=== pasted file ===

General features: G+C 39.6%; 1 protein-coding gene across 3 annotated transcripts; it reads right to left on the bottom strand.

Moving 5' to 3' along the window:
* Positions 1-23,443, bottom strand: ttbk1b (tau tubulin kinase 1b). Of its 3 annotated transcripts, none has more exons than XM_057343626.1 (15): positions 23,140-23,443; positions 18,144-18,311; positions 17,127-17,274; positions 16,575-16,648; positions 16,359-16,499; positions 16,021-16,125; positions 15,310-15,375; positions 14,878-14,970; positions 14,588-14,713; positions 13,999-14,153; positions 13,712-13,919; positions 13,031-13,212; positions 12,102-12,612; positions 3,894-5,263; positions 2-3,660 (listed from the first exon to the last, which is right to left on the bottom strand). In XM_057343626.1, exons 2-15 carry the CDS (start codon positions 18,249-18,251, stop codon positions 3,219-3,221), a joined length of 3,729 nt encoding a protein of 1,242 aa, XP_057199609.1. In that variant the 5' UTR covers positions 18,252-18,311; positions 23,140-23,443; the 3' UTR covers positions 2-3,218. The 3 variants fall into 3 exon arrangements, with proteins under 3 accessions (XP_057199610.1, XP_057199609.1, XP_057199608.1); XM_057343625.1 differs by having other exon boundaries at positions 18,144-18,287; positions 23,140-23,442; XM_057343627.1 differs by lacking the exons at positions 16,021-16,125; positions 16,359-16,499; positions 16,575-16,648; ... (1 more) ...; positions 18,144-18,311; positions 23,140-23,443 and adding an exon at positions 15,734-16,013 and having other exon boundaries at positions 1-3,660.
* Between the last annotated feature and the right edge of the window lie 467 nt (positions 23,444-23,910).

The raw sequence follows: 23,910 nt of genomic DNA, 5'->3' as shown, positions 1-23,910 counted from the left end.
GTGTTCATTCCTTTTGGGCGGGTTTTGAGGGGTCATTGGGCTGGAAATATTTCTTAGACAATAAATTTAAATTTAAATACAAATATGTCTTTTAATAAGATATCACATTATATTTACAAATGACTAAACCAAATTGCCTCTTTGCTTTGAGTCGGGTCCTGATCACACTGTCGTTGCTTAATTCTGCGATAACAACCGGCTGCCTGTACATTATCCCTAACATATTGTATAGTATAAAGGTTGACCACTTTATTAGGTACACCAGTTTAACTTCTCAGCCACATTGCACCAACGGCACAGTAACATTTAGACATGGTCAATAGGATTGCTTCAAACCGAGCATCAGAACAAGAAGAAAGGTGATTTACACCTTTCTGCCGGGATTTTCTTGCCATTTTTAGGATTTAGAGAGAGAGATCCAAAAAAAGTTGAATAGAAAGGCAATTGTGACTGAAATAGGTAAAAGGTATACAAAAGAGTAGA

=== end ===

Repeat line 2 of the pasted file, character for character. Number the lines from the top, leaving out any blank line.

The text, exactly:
Moving 5' to 3' along the window: